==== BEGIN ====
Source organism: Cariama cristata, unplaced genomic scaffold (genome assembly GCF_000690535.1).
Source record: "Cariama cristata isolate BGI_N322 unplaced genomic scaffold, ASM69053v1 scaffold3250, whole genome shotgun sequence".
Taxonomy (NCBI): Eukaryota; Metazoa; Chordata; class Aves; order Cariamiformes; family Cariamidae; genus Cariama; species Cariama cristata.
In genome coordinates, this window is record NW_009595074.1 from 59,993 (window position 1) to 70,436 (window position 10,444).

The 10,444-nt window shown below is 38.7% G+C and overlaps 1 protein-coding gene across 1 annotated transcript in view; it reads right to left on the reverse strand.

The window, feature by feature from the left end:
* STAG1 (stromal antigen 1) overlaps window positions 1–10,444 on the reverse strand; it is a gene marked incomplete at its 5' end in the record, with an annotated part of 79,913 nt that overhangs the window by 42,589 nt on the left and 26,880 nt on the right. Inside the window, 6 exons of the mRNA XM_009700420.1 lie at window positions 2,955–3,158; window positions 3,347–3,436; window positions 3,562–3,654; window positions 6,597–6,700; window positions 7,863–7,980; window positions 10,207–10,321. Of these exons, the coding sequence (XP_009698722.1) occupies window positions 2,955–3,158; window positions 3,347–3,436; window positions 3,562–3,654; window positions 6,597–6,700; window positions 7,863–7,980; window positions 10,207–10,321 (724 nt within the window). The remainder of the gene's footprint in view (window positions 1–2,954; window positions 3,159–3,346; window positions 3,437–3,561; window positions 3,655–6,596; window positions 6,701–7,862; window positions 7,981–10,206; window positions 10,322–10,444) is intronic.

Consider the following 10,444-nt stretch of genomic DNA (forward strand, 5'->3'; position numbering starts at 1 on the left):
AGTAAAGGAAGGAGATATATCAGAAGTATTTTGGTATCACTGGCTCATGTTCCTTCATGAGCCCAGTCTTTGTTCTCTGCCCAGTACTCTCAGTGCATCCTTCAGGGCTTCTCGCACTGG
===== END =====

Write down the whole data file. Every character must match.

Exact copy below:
Source organism: Cariama cristata, unplaced genomic scaffold (genome assembly GCF_000690535.1).
Source record: "Cariama cristata isolate BGI_N322 unplaced genomic scaffold, ASM69053v1 scaffold3250, whole genome shotgun sequence".
Taxonomy (NCBI): Eukaryota; Metazoa; Chordata; class Aves; order Cariamiformes; family Cariamidae; genus Cariama; species Cariama cristata.
In genome coordinates, this window is record NW_009595074.1 from 59,993 (window position 1) to 70,436 (window position 10,444).

The 10,444-nt window shown below is 38.7% G+C and overlaps 1 protein-coding gene across 1 annotated transcript in view; it reads right to left on the reverse strand.

The window, feature by feature from the left end:
* STAG1 (stromal antigen 1) overlaps window positions 1–10,444 on the reverse strand; it is a gene marked incomplete at its 5' end in the record, with an annotated part of 79,913 nt that overhangs the window by 42,589 nt on the left and 26,880 nt on the right. Inside the window, 6 exons of the mRNA XM_009700420.1 lie at window positions 2,955–3,158; window positions 3,347–3,436; window positions 3,562–3,654; window positions 6,597–6,700; window positions 7,863–7,980; window positions 10,207–10,321. Of these exons, the coding sequence (XP_009698722.1) occupies window positions 2,955–3,158; window positions 3,347–3,436; window positions 3,562–3,654; window positions 6,597–6,700; window positions 7,863–7,980; window positions 10,207–10,321 (724 nt within the window). The remainder of the gene's footprint in view (window positions 1–2,954; window positions 3,159–3,346; window positions 3,437–3,561; window positions 3,655–6,596; window positions 6,701–7,862; window positions 7,981–10,206; window positions 10,322–10,444) is intronic.

Consider the following 10,444-nt stretch of genomic DNA (forward strand, 5'->3'; position numbering starts at 1 on the left):
AGTAAAGGAAGGAGATATATCAGAAGTATTTTGGTATCACTGGCTCATGTTCCTTCATGAGCCCAGTCTTTGTTCTCTGCCCAGTACTCTCAGTGCATCCTTCAGGGCTTCTCGCACTGG